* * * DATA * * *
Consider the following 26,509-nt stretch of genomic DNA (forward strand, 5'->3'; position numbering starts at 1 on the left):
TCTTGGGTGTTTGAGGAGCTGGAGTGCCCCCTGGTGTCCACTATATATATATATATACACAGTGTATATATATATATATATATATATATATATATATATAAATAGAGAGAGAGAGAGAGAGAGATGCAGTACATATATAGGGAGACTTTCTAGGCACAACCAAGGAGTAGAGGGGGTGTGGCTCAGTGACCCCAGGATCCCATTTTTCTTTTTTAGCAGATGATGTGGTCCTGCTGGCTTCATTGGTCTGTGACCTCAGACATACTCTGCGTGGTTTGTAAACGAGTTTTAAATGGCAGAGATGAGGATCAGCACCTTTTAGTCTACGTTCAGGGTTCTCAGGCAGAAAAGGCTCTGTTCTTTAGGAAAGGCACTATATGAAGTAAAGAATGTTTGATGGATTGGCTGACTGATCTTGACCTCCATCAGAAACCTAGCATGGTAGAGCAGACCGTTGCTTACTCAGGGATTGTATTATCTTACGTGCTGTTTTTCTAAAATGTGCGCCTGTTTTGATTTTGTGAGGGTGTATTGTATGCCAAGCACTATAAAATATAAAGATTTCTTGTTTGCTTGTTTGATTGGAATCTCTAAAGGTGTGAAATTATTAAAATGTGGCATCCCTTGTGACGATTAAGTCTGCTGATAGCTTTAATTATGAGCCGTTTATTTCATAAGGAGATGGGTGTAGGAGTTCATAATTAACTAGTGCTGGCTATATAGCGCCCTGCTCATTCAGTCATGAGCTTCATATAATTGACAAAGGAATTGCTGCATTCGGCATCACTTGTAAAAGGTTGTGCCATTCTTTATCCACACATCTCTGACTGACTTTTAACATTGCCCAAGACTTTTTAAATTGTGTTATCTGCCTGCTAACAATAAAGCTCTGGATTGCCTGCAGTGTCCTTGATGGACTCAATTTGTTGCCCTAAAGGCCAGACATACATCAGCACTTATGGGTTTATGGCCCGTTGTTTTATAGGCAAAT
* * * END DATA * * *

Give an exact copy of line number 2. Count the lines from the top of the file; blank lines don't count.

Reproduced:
TCTTGGGTGTTTGAGGAGCTGGAGTGCCCCCTGGTGTCCACTATATATATATATATACACAGTGTATATATATATATATATATATATATATATATATATAAATAGAGAGAGAGAGAGAGAGAGATGCAGTACATATATAGGGAGACTTTCTAGGCACAACCAAGGAGTAGAGGGGGTGTGGCTCAGTGACCCCAGGATCCCATTTTTCTTTTTTAGCAGATGATGTGGTCCTGCTGGCTTCATTGGTCTGTGACCTCAGACATACTCTGCGTGGTTTGTAAACGAGTTTTAAATGGCAGAGATGAGGATCAGCACCTTTTAGTCTACGTTCAGGGTTCTCAGGCAGAAAAGGCTCTGTTCTTTAGGAAAGGCACTATATGAAGTAAAGAATGTTTGATGGATTGGCTGACTGATCTTGACCTCCATCAGAAACCTAGCATGGTAGAGCAGACCGTTGCTTACTCAGGGATTGTATTATCTTACGTGCTGTTTTTCTAAAATGTGCGCCTGTTTTGATTTTGTGAGGGTGTATTGTATGCCAAGCACTATAAAATATAAAGATTTCTTGTTTGCTTGTTTGATTGGAATCTCTAAAGGTGTGAAATTATTAAAATGTGGCATCCCTTGTGACGATTAAGTCTGCTGATAGCTTTAATTATGAGCCGTTTATTTCATAAGGAGATGGGTGTAGGAGTTCATAATTAACTAGTGCTGGCTATATAGCGCCCTGCTCATTCAGTCATGAGCTTCATATAATTGACAAAGGAATTGCTGCATTCGGCATCACTTGTAAAAGGTTGTGCCATTCTTTATCCACACATCTCTGACTGACTTTTAACATTGCCCAAGACTTTTTAAATTGTGTTATCTGCCTGCTAACAATAAAGCTCTGGATTGCCTGCAGTGTCCTTGATGGACTCAATTTGTTGCCCTAAAGGCCAGACATACATCAGCACTTATGGGTTTATGGCCCGTTGTTTTATAGGCAAAT